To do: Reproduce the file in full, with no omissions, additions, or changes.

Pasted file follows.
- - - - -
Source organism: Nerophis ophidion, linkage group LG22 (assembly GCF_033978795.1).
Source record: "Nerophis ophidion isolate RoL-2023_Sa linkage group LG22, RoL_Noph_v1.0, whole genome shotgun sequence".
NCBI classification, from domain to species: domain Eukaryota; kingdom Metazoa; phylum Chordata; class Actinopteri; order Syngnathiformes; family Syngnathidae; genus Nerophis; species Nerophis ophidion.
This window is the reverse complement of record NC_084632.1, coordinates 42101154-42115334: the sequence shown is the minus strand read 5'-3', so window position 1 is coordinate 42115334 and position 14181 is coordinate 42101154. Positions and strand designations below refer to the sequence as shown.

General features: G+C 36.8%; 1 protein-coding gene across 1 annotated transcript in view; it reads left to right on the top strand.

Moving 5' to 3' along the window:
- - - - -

Source organism: Nerophis ophidion, linkage group LG22 (assembly GCF_033978795.1).
Source record: "Nerophis ophidion isolate RoL-2023_Sa linkage group LG22, RoL_Noph_v1.0, whole genome shotgun sequence".
NCBI classification, from domain to species: domain Eukaryota; kingdom Metazoa; phylum Chordata; class Actinopteri; order Syngnathiformes; family Syngnathidae; genus Nerophis; species Nerophis ophidion.
This window is the reverse complement of record NC_084632.1, coordinates 42101154-42115334: the sequence shown is the minus strand read 5'-3', so window position 1 is coordinate 42115334 and position 14181 is coordinate 42101154. Positions and strand designations below refer to the sequence as shown.

General features: G+C 36.8%; 1 protein-coding gene across 1 annotated transcript in view; it reads left to right on the top strand.

Moving 5' to 3' along the window: